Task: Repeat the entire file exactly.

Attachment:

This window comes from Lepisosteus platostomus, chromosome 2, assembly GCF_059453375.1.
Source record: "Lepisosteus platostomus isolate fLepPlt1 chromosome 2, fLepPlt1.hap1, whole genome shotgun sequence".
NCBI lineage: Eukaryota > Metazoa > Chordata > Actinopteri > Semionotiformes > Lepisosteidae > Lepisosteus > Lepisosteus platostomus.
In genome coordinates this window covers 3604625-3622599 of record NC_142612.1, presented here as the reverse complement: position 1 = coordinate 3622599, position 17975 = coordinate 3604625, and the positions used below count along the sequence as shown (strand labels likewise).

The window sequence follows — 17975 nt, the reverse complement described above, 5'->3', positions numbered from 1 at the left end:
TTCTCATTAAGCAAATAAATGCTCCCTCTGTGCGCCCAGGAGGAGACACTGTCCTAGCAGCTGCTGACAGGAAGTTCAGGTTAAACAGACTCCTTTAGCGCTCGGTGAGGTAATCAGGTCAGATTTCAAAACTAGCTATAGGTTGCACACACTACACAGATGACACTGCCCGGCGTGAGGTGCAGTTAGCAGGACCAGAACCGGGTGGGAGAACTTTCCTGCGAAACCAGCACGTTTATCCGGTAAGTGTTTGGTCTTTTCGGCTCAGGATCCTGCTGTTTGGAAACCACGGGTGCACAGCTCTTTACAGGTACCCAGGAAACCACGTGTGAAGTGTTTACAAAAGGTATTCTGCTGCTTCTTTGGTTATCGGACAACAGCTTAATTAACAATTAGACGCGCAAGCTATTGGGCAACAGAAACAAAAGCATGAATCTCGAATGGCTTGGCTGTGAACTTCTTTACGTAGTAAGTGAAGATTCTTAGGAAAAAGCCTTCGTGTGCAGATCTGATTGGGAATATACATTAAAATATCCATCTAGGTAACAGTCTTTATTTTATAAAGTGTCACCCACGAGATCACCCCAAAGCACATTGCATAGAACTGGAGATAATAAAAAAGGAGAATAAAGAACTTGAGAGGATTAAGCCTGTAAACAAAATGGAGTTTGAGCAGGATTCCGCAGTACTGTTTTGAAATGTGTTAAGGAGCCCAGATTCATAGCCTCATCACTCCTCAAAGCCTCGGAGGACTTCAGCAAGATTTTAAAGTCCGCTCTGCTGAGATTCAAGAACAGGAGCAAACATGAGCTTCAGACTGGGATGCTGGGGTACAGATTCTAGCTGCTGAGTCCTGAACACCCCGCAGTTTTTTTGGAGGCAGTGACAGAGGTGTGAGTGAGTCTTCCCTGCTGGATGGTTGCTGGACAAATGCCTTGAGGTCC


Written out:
This window comes from Lepisosteus platostomus, chromosome 2, assembly GCF_059453375.1.
Source record: "Lepisosteus platostomus isolate fLepPlt1 chromosome 2, fLepPlt1.hap1, whole genome shotgun sequence".
NCBI lineage: Eukaryota > Metazoa > Chordata > Actinopteri > Semionotiformes > Lepisosteidae > Lepisosteus > Lepisosteus platostomus.
In genome coordinates this window covers 3604625-3622599 of record NC_142612.1, presented here as the reverse complement: position 1 = coordinate 3622599, position 17975 = coordinate 3604625, and the positions used below count along the sequence as shown (strand labels likewise).

The window sequence follows — 17975 nt, the reverse complement described above, 5'->3', positions numbered from 1 at the left end:
TTCTCATTAAGCAAATAAATGCTCCCTCTGTGCGCCCAGGAGGAGACACTGTCCTAGCAGCTGCTGACAGGAAGTTCAGGTTAAACAGACTCCTTTAGCGCTCGGTGAGGTAATCAGGTCAGATTTCAAAACTAGCTATAGGTTGCACACACTACACAGATGACACTGCCCGGCGTGAGGTGCAGTTAGCAGGACCAGAACCGGGTGGGAGAACTTTCCTGCGAAACCAGCACGTTTATCCGGTAAGTGTTTGGTCTTTTCGGCTCAGGATCCTGCTGTTTGGAAACCACGGGTGCACAGCTCTTTACAGGTACCCAGGAAACCACGTGTGAAGTGTTTACAAAAGGTATTCTGCTGCTTCTTTGGTTATCGGACAACAGCTTAATTAACAATTAGACGCGCAAGCTATTGGGCAACAGAAACAAAAGCATGAATCTCGAATGGCTTGGCTGTGAACTTCTTTACGTAGTAAGTGAAGATTCTTAGGAAAAAGCCTTCGTGTGCAGATCTGATTGGGAATATACATTAAAATATCCATCTAGGTAACAGTCTTTATTTTATAAAGTGTCACCCACGAGATCACCCCAAAGCACATTGCATAGAACTGGAGATAATAAAAAAGGAGAATAAAGAACTTGAGAGGATTAAGCCTGTAAACAAAATGGAGTTTGAGCAGGATTCCGCAGTACTGTTTTGAAATGTGTTAAGGAGCCCAGATTCATAGCCTCATCACTCCTCAAAGCCTCGGAGGACTTCAGCAAGATTTTAAAGTCCGCTCTGCTGAGATTCAAGAACAGGAGCAAACATGAGCTTCAGACTGGGATGCTGGGGTACAGATTCTAGCTGCTGAGTCCTGAACACCCCGCAGTTTTTTTGGAGGCAGTGACAGAGGTGTGAGTGAGTCTTCCCTGCTGGATGGTTGCTGGACAAATGCCTTGAGGTCC